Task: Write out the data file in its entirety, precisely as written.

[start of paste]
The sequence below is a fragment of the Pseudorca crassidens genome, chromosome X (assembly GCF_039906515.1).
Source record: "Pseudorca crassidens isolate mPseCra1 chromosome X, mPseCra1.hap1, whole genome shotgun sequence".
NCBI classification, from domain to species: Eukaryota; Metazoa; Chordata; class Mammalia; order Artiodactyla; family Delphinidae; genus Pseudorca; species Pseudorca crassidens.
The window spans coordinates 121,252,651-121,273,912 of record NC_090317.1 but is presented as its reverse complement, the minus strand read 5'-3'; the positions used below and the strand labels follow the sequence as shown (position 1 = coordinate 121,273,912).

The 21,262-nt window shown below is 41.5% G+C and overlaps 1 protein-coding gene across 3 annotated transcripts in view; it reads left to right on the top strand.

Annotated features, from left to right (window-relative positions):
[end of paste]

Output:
The sequence below is a fragment of the Pseudorca crassidens genome, chromosome X (assembly GCF_039906515.1).
Source record: "Pseudorca crassidens isolate mPseCra1 chromosome X, mPseCra1.hap1, whole genome shotgun sequence".
NCBI classification, from domain to species: Eukaryota; Metazoa; Chordata; class Mammalia; order Artiodactyla; family Delphinidae; genus Pseudorca; species Pseudorca crassidens.
The window spans coordinates 121,252,651-121,273,912 of record NC_090317.1 but is presented as its reverse complement, the minus strand read 5'-3'; the positions used below and the strand labels follow the sequence as shown (position 1 = coordinate 121,273,912).

The 21,262-nt window shown below is 41.5% G+C and overlaps 1 protein-coding gene across 3 annotated transcripts in view; it reads left to right on the top strand.

Annotated features, from left to right (window-relative positions):